The United States and Latin America
Division II; Difference, Power, and Equity;
This course examines the most important political and diplomatic divide in the Western Hemisphere. The first half is a historical survey of U.S.-Latin American foreign relations from the early Spanish American independence movements through the end of the Cold War, with some emphasis on the latter. We consider how this history confirms or undermines influential views about U.S. foreign relations and about international relations generally. We also compare historical U.S. foreign policy toward the hemisphere to current policy globally. The second half covers the most important current issues in hemispheric relations: the rise of leftist governments in Latin America; the war on drugs; immigration and border security; and competition with China for influence. At the end we briefly reconsider current U.S. policies, in view of the economic and political evolution of Latin America, in historical perspective.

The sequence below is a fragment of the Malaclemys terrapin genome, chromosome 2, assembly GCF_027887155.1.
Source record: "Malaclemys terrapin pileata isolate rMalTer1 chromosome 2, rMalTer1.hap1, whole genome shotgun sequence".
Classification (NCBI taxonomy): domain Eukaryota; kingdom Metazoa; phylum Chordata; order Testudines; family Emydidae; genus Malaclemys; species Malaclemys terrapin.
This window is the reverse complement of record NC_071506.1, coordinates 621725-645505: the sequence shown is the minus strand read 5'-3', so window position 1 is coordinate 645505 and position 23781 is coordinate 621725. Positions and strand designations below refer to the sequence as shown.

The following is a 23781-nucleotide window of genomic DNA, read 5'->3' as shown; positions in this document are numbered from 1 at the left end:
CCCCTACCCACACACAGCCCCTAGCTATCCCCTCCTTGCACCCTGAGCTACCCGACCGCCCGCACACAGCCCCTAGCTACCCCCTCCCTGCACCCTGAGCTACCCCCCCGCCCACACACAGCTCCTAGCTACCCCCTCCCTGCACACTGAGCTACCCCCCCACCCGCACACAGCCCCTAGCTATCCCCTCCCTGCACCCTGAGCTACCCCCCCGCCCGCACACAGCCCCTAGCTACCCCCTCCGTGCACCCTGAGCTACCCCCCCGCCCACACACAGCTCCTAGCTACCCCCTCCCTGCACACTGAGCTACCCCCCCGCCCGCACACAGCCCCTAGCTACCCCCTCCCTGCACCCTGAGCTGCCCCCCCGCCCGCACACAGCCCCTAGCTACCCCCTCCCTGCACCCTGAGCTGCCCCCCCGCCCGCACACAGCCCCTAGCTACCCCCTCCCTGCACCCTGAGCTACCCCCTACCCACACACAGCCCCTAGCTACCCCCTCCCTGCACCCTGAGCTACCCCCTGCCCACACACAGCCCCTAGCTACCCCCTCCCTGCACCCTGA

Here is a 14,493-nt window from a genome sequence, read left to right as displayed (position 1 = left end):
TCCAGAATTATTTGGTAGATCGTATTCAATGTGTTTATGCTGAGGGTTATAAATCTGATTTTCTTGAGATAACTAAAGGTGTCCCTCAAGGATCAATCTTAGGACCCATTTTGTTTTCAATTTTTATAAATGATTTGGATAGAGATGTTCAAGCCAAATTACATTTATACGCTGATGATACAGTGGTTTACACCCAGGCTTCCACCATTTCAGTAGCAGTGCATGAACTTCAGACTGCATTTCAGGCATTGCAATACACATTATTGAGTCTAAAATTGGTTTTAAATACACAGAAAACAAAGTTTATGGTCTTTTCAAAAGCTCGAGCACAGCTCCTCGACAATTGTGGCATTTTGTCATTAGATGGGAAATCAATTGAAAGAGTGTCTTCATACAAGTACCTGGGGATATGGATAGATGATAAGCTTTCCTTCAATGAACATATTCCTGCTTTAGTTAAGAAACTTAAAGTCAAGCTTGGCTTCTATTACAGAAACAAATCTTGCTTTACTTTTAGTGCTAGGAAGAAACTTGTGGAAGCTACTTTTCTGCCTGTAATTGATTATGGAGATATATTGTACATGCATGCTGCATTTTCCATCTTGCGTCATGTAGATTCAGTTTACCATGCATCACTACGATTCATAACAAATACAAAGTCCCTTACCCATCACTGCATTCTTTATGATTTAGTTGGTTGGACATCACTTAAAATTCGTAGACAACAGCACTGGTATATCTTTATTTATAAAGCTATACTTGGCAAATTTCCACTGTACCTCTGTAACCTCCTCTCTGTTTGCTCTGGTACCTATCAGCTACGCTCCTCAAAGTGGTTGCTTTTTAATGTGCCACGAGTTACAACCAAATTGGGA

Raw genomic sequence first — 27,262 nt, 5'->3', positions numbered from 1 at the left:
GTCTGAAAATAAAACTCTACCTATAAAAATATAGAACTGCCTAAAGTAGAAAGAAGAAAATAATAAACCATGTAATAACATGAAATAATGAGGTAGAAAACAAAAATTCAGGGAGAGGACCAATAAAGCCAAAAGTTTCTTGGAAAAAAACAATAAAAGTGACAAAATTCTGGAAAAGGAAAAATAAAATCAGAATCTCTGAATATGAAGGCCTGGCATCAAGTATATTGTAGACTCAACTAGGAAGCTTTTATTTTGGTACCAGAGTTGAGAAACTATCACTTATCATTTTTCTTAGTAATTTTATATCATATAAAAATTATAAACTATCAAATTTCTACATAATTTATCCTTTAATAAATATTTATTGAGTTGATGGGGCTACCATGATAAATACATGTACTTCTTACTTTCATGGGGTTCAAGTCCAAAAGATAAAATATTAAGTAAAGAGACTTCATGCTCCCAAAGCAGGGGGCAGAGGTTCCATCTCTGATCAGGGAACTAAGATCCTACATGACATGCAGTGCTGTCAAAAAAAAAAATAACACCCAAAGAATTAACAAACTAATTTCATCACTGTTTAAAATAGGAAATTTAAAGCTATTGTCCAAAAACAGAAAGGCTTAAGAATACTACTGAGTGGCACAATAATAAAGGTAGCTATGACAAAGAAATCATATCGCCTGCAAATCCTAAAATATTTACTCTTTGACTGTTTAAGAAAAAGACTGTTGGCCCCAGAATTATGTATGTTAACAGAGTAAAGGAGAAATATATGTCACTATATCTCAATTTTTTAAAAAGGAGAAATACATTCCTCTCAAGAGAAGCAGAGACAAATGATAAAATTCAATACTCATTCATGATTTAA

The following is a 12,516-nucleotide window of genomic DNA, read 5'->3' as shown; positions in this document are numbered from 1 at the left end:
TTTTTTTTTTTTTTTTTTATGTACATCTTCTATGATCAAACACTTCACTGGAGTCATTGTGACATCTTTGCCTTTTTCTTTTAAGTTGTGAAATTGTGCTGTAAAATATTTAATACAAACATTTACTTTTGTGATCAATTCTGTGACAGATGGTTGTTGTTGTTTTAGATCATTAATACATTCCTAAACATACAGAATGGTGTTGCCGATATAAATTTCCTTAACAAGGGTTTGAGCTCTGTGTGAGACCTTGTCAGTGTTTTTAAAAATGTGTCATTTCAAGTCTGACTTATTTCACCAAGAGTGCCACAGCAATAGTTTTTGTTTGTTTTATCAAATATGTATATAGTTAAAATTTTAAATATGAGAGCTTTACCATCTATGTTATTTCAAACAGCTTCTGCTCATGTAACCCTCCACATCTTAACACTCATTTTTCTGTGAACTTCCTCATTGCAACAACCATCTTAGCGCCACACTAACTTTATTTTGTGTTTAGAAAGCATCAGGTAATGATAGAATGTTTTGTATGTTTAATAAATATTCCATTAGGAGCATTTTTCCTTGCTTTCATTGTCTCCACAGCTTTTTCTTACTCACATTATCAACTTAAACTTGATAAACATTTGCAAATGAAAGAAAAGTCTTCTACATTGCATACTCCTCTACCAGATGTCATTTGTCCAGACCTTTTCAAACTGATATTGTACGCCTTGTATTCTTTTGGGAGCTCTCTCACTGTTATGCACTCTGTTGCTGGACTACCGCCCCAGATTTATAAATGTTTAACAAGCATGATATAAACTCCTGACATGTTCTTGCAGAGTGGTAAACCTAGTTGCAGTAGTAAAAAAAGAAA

The Class: Type: lecture/discussion, with more lecture in the first half, more discussion and several in-class debates in the second
Requirements/Evaluation: a map quiz, two short papers, a longer paper, and either another policy paper and a regular final exam, or a 10-page research paper and a short final exam
Enrollment Preference: Political Science majors
Distributions: Division II; Difference, Power, and Equity;
Distribution Notes: DPE: In the paper that considers the first part of the course, the students weigh to what extent U.S. policy toward Latin America was affected by the largely derogatory attitudes of U.S. diplomats toward Latin Americans. A unit in the second part of the course critically analyzes current U.S. immigration policy in this context.
Attributes: GBST Latin American Studies Electives; LATS Countries of Origin + Transnationalism Elect; LEAD American Foreign Policy Leadership; PSCI International Relations Courses